Every year around this time, I like to dip into my pool of fatherly knowledge and offer up some tips on being a good dad. Unfortunately, it’s sort of like a little plastic pool, about a foot deep with cartoon whales on it.
Still, with kids ages 11 and 8, I figure I can come up with some half-decent advice — and maybe even some signs of hope for those of you with younger children who are concerned it’s only a matter of time before you screw them up. You know who you are.
1) Be prepared to do research. For years you were able to appear informed about your kids’ interests through your vast general knowledge, which you could mostly make up, since they had no access to Wikipedia. But eventually they gravitate toward activities you know nothing about, and if you don’t make a concerted effort to learn about them you risk being labeled an idiot, even before that typically happens.
Take my son, who this year decided to take up lacrosse; this is not a very well known sport, mainly because there has never been an inspirational Hollywood movie about it, possibly starring Dwayne “The Rock” Johnson. To the untrained eye, it resembles guys running around whacking each other with sticks. But I did a little research into it and discovered it’s actually a highly nuanced, very strategic sport, in which guys run around whacking each other with sticks.
2) You have to work on the basics. When I first started teaching my son how to play baseball, I could do no wrong; I was like Mark Fidrych, Reggie Jackson and Garry Maddox all rolled into one, primarily because he had never heard of any of those people. But now that he’s an accomplished ballplayer in his own right, there are certain things he expects from me, like the ability to pitch him a ball in his strike zone, and not the strike zone of an imaginary 8-foot-tall person swinging a 5-foot bat.
This means the kids aren’t the only ones who need to practice. With that in mind, I plan to go out and, even if it takes me hour upon hour of intense personal effort, buy him a pitching machine.
3) Hide the remote. When your kids are little and they’re watching “Caillou” — the cartoon about the eerily bald, fit-prone 4-year-old whom even Mr. Rogers would trip if nobody was looking — you think children’s television can’t possibly get any worse. Then they start watching “The Suite Life of Zack and Cody,” starring twin actors apparently grown in a Disney laboratory using DNA from the band Nelson and a squirrel.
The comedy (“comedy”) on these shows usually involves bodily functions, hilarious personal injury and characters being nasty to each other. We’ve actually had to ban several Disney and Nickelodeon programs because the characters are so mean — I’m concerned that the sidekick girl from “iCarly” may actually be a sociopath. I’m just waiting for the episode where they find Gibby’s head in a box.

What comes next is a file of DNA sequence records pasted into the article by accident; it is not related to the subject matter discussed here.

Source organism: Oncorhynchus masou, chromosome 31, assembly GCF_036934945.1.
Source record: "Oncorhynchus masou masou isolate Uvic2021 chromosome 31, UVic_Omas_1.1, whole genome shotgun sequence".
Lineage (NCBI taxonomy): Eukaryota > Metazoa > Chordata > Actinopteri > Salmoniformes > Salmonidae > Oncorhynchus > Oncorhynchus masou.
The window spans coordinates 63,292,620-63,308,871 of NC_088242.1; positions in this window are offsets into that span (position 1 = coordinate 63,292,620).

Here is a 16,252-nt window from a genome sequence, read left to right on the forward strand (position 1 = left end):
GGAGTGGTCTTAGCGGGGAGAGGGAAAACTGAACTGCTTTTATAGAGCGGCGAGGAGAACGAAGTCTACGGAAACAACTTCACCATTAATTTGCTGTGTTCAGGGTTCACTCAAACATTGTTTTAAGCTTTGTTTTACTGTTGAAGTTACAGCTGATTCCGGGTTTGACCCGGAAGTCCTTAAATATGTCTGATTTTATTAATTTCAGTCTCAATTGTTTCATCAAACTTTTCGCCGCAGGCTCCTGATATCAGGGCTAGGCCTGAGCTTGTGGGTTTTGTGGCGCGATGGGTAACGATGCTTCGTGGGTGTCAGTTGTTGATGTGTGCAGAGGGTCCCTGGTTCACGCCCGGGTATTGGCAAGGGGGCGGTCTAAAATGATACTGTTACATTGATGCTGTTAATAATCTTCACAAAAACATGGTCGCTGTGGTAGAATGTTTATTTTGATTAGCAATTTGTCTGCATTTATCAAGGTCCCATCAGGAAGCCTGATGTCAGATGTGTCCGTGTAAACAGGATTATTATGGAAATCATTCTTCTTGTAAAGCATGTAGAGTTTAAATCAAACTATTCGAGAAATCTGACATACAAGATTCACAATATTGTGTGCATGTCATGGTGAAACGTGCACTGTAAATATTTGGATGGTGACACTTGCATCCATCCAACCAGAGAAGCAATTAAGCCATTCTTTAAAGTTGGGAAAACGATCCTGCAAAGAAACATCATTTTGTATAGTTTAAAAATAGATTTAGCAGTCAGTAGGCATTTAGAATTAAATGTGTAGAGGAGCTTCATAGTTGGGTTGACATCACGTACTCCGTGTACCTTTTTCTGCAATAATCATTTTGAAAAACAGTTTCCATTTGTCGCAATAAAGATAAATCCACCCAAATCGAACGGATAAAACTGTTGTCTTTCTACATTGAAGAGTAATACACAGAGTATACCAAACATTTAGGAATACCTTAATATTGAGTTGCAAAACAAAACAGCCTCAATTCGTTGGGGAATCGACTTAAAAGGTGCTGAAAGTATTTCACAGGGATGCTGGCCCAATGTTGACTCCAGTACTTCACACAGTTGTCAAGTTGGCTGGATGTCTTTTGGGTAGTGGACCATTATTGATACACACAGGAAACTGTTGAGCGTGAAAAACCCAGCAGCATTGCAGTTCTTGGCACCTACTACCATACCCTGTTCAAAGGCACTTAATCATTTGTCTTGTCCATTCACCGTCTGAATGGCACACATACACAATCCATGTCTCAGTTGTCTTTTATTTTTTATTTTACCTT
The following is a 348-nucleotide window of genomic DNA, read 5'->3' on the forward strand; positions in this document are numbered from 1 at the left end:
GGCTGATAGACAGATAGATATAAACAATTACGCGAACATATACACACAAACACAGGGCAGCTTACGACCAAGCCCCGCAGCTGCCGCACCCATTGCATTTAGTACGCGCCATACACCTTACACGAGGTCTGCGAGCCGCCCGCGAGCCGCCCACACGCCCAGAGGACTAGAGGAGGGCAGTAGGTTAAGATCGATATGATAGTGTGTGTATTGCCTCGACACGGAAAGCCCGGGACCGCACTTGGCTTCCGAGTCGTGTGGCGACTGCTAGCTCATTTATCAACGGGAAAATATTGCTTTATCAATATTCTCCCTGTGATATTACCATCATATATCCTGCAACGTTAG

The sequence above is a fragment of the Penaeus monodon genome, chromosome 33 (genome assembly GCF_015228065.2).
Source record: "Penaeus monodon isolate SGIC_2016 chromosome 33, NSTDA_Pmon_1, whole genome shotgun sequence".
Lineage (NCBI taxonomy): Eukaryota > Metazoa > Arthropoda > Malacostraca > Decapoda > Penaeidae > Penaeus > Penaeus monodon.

4) Beware the math. You might have thought your college degree, or perhaps your master’s, or the fact that you’ve spent years running a multinational corporation, would have prepared you for your daughter’s fifth-grade math homework. This is not true, however, because the way students learn math has been reworked by a committee of people who hate you.
It’s not just that they’ve taught our children completely alien procedures to use when solving math problems, leading to daily battles as parents insist on dividing and subtracting while their kids are trying to “regroup,” whatever that means. They also end every assignment with an essay question in which students have to explain why the problem works out the way it does, a development which seriously undermines the time-honored mathematical tradition of just guessing.
5) Give yourself a little credit. Although fathering is tough, you can sometimes spot signs that you’re making progress. For instance, when my son asked me what I was doing today, I said I was writing about how to be a good dad — and he replied, “Well, you’re a good dad, so that should be pretty easy.” Hey … That must mean I’m doing something right!
It’s just a good thing I didn’t say I was writing about how to be a good pitcher.
This column appeared originally in North Shore Sunday. Peter Chianca is a managing editor for GateHouse Media New England. Follow him on Twitter at twitter.com/pchianca. To receive At Large by e-mail, write to firstname.lastname@example.org, with the subject line “SUBSCRIBE.”